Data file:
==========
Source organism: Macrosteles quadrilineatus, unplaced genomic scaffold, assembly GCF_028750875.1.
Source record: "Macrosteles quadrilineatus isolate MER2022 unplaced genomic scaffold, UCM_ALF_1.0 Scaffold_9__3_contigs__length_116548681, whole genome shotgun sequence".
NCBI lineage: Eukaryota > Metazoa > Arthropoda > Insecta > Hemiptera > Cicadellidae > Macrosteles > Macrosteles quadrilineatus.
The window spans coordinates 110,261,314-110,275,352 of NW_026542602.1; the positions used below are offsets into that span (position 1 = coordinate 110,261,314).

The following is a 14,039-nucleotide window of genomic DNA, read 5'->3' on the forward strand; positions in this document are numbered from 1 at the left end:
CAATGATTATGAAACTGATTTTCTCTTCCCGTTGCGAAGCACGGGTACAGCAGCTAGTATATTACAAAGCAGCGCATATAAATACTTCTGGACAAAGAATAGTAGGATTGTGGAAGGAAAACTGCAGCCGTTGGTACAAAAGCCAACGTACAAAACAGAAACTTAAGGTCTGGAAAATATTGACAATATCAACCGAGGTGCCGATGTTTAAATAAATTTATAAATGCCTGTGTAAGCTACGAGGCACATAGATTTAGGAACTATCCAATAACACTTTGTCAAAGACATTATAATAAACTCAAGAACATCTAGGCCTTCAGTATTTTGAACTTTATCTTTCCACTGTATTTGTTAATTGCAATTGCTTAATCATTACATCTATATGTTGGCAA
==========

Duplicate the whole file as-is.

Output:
Source organism: Macrosteles quadrilineatus, unplaced genomic scaffold, assembly GCF_028750875.1.
Source record: "Macrosteles quadrilineatus isolate MER2022 unplaced genomic scaffold, UCM_ALF_1.0 Scaffold_9__3_contigs__length_116548681, whole genome shotgun sequence".
NCBI lineage: Eukaryota > Metazoa > Arthropoda > Insecta > Hemiptera > Cicadellidae > Macrosteles > Macrosteles quadrilineatus.
The window spans coordinates 110,261,314-110,275,352 of NW_026542602.1; the positions used below are offsets into that span (position 1 = coordinate 110,261,314).

The following is a 14,039-nucleotide window of genomic DNA, read 5'->3' on the forward strand; positions in this document are numbered from 1 at the left end:
CAATGATTATGAAACTGATTTTCTCTTCCCGTTGCGAAGCACGGGTACAGCAGCTAGTATATTACAAAGCAGCGCATATAAATACTTCTGGACAAAGAATAGTAGGATTGTGGAAGGAAAACTGCAGCCGTTGGTACAAAAGCCAACGTACAAAACAGAAACTTAAGGTCTGGAAAATATTGACAATATCAACCGAGGTGCCGATGTTTAAATAAATTTATAAATGCCTGTGTAAGCTACGAGGCACATAGATTTAGGAACTATCCAATAACACTTTGTCAAAGACATTATAATAAACTCAAGAACATCTAGGCCTTCAGTATTTTGAACTTTATCTTTCCACTGTATTTGTTAATTGCAATTGCTTAATCATTACATCTATATGTTGGCAA